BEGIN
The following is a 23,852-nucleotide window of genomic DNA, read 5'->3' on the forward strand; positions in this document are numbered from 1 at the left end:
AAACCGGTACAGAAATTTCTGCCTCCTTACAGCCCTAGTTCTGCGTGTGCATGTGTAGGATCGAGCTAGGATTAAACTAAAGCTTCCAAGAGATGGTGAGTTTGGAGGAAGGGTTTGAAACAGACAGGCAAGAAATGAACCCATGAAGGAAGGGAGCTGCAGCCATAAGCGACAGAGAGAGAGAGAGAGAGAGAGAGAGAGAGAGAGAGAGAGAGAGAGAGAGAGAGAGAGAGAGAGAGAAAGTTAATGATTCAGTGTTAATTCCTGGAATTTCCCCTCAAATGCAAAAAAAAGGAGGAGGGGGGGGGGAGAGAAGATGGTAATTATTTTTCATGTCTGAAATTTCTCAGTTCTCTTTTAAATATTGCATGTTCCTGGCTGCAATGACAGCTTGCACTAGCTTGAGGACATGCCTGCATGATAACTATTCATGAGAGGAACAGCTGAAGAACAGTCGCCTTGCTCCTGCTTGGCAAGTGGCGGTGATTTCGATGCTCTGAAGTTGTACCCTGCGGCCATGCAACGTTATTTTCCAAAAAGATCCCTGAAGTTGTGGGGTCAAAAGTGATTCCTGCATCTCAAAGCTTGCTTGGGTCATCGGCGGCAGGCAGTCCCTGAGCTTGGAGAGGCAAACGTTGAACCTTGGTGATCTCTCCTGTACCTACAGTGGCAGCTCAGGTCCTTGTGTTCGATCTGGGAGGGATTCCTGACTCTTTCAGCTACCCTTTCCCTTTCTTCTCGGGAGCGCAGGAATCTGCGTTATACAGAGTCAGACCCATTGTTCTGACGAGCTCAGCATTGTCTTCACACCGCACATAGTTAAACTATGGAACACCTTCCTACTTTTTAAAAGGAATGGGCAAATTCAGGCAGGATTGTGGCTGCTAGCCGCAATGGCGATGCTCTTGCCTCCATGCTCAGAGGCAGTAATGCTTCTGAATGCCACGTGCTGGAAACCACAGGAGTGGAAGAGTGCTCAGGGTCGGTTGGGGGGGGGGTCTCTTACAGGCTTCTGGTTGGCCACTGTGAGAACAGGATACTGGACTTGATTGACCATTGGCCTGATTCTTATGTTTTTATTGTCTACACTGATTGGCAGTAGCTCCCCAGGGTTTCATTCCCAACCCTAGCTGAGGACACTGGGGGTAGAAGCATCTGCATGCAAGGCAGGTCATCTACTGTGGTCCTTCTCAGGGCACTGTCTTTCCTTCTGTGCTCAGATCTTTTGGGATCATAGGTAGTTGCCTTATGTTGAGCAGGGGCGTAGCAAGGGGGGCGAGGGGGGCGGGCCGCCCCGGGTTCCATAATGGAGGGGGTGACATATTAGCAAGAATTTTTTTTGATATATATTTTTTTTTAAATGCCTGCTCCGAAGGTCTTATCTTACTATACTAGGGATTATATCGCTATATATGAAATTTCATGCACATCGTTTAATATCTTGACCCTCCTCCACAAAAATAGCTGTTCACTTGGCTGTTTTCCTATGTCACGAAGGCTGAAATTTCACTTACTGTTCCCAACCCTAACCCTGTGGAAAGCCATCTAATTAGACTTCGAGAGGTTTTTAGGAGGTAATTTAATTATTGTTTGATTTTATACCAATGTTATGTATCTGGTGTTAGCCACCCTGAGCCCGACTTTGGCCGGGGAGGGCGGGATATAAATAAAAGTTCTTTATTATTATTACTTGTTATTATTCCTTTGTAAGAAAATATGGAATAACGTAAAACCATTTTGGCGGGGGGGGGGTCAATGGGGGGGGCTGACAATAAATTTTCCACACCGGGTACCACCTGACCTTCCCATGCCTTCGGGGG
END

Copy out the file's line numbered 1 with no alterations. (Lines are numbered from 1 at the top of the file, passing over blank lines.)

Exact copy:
The following is a 23,852-nucleotide window of genomic DNA, read 5'->3' on the forward strand; positions in this document are numbered from 1 at the left end: